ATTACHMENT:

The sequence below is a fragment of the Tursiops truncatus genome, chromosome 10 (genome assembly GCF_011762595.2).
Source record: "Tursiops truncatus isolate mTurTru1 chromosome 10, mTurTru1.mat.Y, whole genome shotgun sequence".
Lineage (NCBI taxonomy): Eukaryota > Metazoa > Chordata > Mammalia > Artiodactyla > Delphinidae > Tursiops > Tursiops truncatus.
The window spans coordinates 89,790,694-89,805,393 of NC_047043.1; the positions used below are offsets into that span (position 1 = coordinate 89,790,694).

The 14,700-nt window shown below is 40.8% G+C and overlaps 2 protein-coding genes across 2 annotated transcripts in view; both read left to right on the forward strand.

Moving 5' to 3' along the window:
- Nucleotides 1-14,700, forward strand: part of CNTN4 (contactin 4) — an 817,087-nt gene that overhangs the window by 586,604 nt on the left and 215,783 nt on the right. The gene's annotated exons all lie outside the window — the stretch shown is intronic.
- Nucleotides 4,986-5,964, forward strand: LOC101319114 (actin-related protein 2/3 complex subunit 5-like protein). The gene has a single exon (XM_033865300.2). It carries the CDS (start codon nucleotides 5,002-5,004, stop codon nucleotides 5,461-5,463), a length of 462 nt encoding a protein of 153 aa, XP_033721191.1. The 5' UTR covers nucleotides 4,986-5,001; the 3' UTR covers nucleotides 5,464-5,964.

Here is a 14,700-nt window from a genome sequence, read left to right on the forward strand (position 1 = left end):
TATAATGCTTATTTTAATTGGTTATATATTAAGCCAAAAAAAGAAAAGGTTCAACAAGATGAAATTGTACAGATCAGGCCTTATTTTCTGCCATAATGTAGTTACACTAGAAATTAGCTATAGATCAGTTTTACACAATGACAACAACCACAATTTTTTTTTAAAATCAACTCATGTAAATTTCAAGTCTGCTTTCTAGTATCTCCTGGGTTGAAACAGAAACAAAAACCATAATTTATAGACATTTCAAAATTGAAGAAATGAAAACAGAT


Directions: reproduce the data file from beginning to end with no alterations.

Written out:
The sequence below is a fragment of the Tursiops truncatus genome, chromosome 10 (genome assembly GCF_011762595.2).
Source record: "Tursiops truncatus isolate mTurTru1 chromosome 10, mTurTru1.mat.Y, whole genome shotgun sequence".
Lineage (NCBI taxonomy): Eukaryota > Metazoa > Chordata > Mammalia > Artiodactyla > Delphinidae > Tursiops > Tursiops truncatus.
The window spans coordinates 89,790,694-89,805,393 of NC_047043.1; the positions used below are offsets into that span (position 1 = coordinate 89,790,694).

The 14,700-nt window shown below is 40.8% G+C and overlaps 2 protein-coding genes across 2 annotated transcripts in view; both read left to right on the forward strand.

Moving 5' to 3' along the window:
- Nucleotides 1-14,700, forward strand: part of CNTN4 (contactin 4) — an 817,087-nt gene that overhangs the window by 586,604 nt on the left and 215,783 nt on the right. The gene's annotated exons all lie outside the window — the stretch shown is intronic.
- Nucleotides 4,986-5,964, forward strand: LOC101319114 (actin-related protein 2/3 complex subunit 5-like protein). The gene has a single exon (XM_033865300.2). It carries the CDS (start codon nucleotides 5,002-5,004, stop codon nucleotides 5,461-5,463), a length of 462 nt encoding a protein of 153 aa, XP_033721191.1. The 5' UTR covers nucleotides 4,986-5,001; the 3' UTR covers nucleotides 5,464-5,964.

Here is a 14,700-nt window from a genome sequence, read left to right on the forward strand (position 1 = left end):
TATAATGCTTATTTTAATTGGTTATATATTAAGCCAAAAAAAGAAAAGGTTCAACAAGATGAAATTGTACAGATCAGGCCTTATTTTCTGCCATAATGTAGTTACACTAGAAATTAGCTATAGATCAGTTTTACACAATGACAACAACCACAATTTTTTTTTAAAATCAACTCATGTAAATTTCAAGTCTGCTTTCTAGTATCTCCTGGGTTGAAACAGAAACAAAAACCATAATTTATAGACATTTCAAAATTGAAGAAATGAAAACAGAT